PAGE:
And finally, only wage earners and the self-employed pay the 14.2% tax. Investors are exempt.

The federal income tax is usually the smaller of the two taxes paid by most people. In fact, many don’t pay any income tax at all. But all of us pay the 14.2%. This allows the Mitt Romney’s and Big Swede’s of this world to complain that 47% of Americans pay no tax.

That’s bullshit, and why I wrote this. (And don’t even talk about sales, state income, property, gasoline taxes …)
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*If you’re interested, 15.3/107.65 = 14.2%.

About Mark Tokarski

Just a man who likes to read, argue, and occasionally be surprised.
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3 Responses to 2995: Why Mitt Romney (and Swede) are wrong

  1. rightsaidfred says:

    So the end of the blog is upon us. Sigh. Is psychological counseling available for those of us experiencing distress at the event?

    I viewed your blog like the church down the street. It was a nice place of goodwill; I went to it occasionally; I would tell the proprietor that I thought Lee Harvey Oswald acted alone, and he would tell me I needed to read the Good Books and get my mind right, or I was going to burn in Hell for eternity.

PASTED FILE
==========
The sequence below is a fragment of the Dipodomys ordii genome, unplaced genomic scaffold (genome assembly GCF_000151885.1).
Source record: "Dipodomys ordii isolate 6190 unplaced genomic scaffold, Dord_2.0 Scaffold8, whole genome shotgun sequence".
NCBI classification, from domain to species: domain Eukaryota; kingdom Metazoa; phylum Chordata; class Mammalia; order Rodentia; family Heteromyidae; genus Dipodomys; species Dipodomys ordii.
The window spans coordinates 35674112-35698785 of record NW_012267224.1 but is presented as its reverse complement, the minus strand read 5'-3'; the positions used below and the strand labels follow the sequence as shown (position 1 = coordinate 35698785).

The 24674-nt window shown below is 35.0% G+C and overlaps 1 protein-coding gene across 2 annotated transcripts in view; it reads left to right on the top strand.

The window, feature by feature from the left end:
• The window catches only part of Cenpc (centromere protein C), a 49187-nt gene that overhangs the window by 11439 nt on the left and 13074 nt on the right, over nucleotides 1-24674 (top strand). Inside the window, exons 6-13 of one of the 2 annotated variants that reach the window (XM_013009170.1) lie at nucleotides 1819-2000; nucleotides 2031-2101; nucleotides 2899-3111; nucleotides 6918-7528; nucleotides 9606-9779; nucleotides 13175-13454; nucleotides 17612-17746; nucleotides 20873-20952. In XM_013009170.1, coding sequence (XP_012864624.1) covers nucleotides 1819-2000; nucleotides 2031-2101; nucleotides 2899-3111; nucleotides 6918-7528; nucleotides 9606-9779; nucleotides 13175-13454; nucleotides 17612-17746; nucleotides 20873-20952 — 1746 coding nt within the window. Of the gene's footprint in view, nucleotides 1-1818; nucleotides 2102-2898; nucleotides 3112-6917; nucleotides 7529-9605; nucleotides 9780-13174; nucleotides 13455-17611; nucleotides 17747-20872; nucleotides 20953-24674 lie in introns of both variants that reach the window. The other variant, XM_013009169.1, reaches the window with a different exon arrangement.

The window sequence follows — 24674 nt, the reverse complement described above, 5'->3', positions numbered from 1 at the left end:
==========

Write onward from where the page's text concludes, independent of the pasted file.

I came to like you, but I couldn’t get on board with many of your beliefs. There are too many other things to consider, like the self-organized, “emergent” nature of societies. Attributing so many things to a cabal of conspirators doesn’t comport, in my view.

    But the personalized service here was awesome.

    What are the mechanics going forward? Can we troll the posts and fill the replies with spam and corrections? Do things go dark, eventually?

    Like

    • I came to like you too even as you dissed my most dearly held beliefs, but that is part of the reason I gave it up – my opinions, as with JFK, are evidence based. I can show you tons of material that blows the whole thing out of the water, but it doesn’t matter becasue you ‘thought’ Oswald acted alone, even as you have no evidence to support that notion. (Trust me – everything, the bullets, gun, money order, photos – all discredited in total, not just a matter of disagreement, but crushed without hope of redemption.) But that does not matter.

      So day in and day out, finding that 1) people won’t read something if they think they might disagree with it, 2) people will always take an authority figure’s testimony over evidence, and 3) people are afraid of the implications if just one of their dearly held beliefs is toppled – the whole wall might fall down. It was pointless. Swede, for example, who I’ve known since 2006, has not adjusted or modified one belief in his quiver since the 1970’s at least. Pogie refuses to even read comments, as they are often critical of him, and that makes him uncontrollably angry, a sign of deep brainwashing.

      But I miss it. Nothing yet to take its place.

      Like

    • PS – I think I will open up the comments again. Might as well allow some target practice.

      Like